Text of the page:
E3 2015 – No Man’s Sky First Impressions: Creating a Universe

Being sat in a tiny meeting room with a couple of other journalists, Sean Murray and the rest of the No Man’s Sky development team, and a big screen TV with No Man’s Sky idling is a moment that I can’t forget. The anticipation rose as we sat waiting for Sean to begin telling us more about No Man’s Sky as he played the game live in front of us. And where I will begin telling you about the presentation is perhaps the most important part of the story, because this game is driven by one simple force: Pure passion. Well, that, and a whole bunch of math.

What’s the Point?

I’m going to jump to the end of the demonstration for a moment to highlight a question that was asked by another person in the room. “Why do we want to get to the center of the universe? What is the main character’s backstory and motivation?” Sean laughed and gave a lengthy, but passionate explanation about why he could not give answers to those questions. He said that this inquiry highlights where we are as gamers. Our mindset is on the goals given to us. The missions. The checkboxes. The “go here and do this” mentality. We are so hardwired for it that when we are not provided with something to do or collect, someone will instinctively ask what those checkboxes are supposed to be. What are we supposed to be doing?


There’s a magic in discovery — something that Dan and I talked about in Daily Reaction recently — and discovery has no checkboxes, no goals, no rigid motivations outside of the player’s own sense of wonder at discovering the world around them, or in this case, the galaxy around them. The sense of discovery expands when the experience being built is not being fed to the player as a pre-programmed and planned manner, but rather being created in a way unlike any other game we’ve seen, which I think deserves an entire explanation of its own.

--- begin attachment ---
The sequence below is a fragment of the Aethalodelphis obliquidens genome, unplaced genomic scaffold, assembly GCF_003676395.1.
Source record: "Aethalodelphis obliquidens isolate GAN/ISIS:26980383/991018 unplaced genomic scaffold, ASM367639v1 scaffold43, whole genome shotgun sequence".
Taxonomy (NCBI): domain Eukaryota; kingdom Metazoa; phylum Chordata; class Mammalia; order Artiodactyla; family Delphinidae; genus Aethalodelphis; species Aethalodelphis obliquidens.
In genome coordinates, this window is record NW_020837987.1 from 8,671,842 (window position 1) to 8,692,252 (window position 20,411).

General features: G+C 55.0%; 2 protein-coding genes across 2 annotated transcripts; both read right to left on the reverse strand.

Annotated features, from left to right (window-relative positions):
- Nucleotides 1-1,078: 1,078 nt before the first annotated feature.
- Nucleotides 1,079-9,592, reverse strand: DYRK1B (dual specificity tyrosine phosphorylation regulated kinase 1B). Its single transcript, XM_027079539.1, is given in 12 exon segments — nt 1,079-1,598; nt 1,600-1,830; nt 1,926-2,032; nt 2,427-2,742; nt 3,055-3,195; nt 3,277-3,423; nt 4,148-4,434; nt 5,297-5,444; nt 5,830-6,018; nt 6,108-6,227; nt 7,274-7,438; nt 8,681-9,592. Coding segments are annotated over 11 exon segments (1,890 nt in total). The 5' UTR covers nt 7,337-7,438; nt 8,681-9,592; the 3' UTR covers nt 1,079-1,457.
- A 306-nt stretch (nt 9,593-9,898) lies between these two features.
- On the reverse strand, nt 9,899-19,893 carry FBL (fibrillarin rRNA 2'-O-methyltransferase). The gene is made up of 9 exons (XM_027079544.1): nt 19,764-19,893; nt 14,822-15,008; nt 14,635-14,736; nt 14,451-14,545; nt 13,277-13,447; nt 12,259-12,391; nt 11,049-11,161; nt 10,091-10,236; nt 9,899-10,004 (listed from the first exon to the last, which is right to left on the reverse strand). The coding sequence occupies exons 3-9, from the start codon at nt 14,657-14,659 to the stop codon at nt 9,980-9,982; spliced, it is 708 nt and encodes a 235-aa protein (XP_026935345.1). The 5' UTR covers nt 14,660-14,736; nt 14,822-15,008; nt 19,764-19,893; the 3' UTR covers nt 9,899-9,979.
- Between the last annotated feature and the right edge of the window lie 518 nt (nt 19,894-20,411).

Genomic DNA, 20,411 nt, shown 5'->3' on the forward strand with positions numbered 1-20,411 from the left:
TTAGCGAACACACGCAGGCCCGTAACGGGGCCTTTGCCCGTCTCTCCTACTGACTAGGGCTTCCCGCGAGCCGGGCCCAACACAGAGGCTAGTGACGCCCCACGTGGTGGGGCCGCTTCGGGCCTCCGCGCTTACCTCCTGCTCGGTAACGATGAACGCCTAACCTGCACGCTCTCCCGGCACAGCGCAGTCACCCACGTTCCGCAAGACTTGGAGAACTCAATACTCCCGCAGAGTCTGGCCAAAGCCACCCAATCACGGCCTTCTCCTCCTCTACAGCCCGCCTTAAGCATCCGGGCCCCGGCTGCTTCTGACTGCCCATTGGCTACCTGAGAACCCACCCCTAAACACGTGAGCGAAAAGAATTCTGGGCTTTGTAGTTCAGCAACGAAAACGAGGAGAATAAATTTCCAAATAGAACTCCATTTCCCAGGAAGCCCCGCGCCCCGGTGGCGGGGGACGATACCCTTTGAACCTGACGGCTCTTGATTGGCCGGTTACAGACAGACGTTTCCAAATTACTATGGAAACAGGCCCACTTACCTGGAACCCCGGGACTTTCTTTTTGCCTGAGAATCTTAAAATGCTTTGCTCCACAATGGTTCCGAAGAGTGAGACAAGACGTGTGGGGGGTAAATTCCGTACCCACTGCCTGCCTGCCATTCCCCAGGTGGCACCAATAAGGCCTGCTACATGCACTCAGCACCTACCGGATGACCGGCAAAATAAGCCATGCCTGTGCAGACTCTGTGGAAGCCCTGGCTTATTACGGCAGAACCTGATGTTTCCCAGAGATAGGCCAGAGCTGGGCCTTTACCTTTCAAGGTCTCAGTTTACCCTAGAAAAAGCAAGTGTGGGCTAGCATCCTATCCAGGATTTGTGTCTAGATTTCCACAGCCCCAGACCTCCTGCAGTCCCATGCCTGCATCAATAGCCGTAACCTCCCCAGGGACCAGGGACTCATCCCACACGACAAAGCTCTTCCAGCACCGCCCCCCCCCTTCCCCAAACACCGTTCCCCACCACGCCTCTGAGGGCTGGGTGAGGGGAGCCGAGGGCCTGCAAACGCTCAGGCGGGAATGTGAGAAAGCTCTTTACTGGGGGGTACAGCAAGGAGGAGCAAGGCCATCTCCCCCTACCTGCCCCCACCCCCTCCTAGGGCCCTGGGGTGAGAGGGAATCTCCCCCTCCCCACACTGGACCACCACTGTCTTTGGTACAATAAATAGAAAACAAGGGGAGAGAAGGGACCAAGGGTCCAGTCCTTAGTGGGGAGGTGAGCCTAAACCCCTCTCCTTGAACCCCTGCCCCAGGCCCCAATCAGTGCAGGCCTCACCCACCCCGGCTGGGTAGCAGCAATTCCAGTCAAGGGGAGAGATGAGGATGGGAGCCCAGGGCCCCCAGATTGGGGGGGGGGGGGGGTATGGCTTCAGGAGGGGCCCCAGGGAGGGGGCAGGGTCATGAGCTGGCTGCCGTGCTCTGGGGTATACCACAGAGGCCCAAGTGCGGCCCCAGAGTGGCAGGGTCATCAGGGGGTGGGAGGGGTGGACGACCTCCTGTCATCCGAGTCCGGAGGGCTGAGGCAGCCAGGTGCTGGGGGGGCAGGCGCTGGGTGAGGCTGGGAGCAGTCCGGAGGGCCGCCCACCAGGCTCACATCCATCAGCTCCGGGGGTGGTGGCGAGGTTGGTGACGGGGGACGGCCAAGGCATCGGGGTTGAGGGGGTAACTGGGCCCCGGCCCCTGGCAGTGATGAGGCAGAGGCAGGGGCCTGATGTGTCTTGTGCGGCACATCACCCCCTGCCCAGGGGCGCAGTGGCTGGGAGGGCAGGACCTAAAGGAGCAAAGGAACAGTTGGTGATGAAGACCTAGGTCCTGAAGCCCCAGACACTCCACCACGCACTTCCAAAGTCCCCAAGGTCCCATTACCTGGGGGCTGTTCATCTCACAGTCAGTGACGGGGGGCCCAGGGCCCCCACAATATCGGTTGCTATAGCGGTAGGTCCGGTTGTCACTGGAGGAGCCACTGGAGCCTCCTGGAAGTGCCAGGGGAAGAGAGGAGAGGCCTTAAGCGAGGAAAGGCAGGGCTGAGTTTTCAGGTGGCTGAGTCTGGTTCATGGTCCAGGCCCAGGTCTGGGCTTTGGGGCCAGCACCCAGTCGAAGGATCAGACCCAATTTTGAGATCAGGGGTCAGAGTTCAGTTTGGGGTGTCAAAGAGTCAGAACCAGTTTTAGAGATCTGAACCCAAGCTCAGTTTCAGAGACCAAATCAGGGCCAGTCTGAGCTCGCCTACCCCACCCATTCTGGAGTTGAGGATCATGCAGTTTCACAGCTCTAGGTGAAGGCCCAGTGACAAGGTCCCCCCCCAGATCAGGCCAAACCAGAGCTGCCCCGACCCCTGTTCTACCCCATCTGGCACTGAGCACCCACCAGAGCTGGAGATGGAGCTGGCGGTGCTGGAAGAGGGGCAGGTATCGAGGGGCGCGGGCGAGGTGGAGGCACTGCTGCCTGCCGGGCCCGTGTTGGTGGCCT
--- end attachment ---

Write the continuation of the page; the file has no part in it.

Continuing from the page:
Procedural is Not Randomized

No Man’s Sky is procedurally generated, which should not be confused with randomly generated. These are two vastly different concepts, and there is nothing random about the way No Man’s Sky created its galactic playground. Procedural generation is based on a formula. Let’s take the equation 5x=y, where x equals the player’s position in the galaxy and y equals what is output. When the value for x is 3, the value of y will always be 15. That solution is constant and unchanging, and as you alter the value of x, the value of y will change in relation, but always as a constant based on the input value. Obviously the formula used for No Man’s Sky is incredibly more complex than my simple example, but it relays the point that I am trying to make. 

There is nothing randomized about a formula, and this allows Hello Games to craft a near infinite galaxy based entirely on math without having to sculpt, mold, and develop the planets, creatures, and things you will discover for themselves. The other fascinating thing that it allows is the game to create data for the location you are in, then eliminate that data when you move away. The game is solving for a formula, so returning to that area will yield identical, non-randomized results, whether you are online or offline. 


There’s something slightly existential about realizing how Sean Murray as his passionate team have quite literally put together the formula for the universe, and while it may all seem random, just like our real and quite incredible universe, there is an order to the chaos — a formula that ties everything together. This formula is the key to No Man’s Sky and everything that Hello Game’s enormous universe will be. 

Stay tuned for the rest of our gameplay preview coming soon, talking about the HUD, upgrades, and what you can actually do in No Man’s Sky.